Every year, thousands of animals are accidentally caught by offshore fishing industries. Many of those usually wash up on France’s Atlantic Coast and are later on collected by local authorities in Les Sables d’Olonne.
Most recently, hundreds of dead and mutilated dolphins were found by Sea Shepherd France volunteers, who said those carcasses are dumped each week, before being sent to a rendering plant (a place connected to animal slaughterhouses where meat processing happens.)
The animals had suffered fractures, snapped tails, broken flippers and deep wounds, which might have been caused by nets cutting into their flesh, according to reports by The Independent.
These dolphins usually get caught in fishing nets and die drowning. Trawlermen then cut the dolphins free to make them sink and disappear in the oceans, but many of them still wash up on shore.
Sea Shepherd said each trawlers fishing kill up to 10,000 dolphins – more than those slaughtered in annual catches of Faroe Islands and Taiji, Japan. Scientists believe that 20 percent of the dolphins killed eventually wash up on the beach.
Death toll among marine animals continues to rise and causes public outrage from officials. Sea Shepherd adds that scientists are concerned about the effects of massive killing spree on dolphins, because those animals are known to reproduce slow, “meaning by the time the decline in their population is visible, it’s usually too late.”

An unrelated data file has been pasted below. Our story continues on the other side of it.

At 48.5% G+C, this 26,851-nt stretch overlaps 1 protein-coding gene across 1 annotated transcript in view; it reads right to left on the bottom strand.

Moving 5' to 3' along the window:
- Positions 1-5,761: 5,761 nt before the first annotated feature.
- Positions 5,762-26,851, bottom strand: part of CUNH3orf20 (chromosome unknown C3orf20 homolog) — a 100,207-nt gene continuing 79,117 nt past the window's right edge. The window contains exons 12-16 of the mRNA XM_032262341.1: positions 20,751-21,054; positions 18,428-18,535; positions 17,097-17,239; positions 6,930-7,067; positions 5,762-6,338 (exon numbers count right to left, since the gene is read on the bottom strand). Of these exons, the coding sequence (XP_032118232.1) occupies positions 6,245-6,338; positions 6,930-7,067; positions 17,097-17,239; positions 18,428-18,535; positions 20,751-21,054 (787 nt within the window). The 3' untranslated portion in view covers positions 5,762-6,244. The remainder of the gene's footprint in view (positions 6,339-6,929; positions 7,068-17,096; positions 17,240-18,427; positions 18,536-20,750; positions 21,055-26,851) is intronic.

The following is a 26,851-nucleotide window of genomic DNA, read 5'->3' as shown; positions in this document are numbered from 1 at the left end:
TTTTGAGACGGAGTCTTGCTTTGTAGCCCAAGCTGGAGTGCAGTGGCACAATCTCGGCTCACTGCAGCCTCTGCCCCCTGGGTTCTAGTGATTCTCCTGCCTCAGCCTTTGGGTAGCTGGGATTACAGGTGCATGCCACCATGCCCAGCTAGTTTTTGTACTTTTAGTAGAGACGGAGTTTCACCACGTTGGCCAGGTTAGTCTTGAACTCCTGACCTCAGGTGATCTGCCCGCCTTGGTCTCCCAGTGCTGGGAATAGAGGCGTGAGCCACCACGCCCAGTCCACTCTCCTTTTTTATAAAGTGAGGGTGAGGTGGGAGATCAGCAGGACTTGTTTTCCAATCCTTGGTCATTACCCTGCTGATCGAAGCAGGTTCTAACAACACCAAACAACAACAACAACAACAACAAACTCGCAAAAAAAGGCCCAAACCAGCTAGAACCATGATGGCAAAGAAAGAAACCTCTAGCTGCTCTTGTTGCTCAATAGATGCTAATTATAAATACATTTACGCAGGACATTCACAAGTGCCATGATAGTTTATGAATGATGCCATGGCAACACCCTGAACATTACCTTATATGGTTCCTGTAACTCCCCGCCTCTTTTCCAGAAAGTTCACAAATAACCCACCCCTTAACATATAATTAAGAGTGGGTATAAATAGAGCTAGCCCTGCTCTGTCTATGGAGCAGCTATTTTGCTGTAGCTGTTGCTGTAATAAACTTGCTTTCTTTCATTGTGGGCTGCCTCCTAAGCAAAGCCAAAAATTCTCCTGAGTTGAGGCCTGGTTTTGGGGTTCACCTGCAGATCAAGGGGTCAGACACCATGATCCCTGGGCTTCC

“Thirty years of meetings and discussions with the fisheries committees have led to the catastrophic situation we are in today. The time for discussion is over, there is an urgent need for action,” Lamya Essemlali, president of Sea Shepherd France, said in a statement.
A spokesman for the French arm said the fishermen consider the dolphins as “accidental catches,” even though they are protected by the international conservation of the law.
The organization is currently calling for a fishing ban and salve of juvenile fishes.
“However, the French state is turning a deaf ear to all the scientists’ warnings, and the fishermen involved are taking advantage of the general public’s ignorance,” Sea Shepherd said.
If the killings continue, scientists believe dolphin population would decrease faster than anyone could have imagined and drive it to its extinction.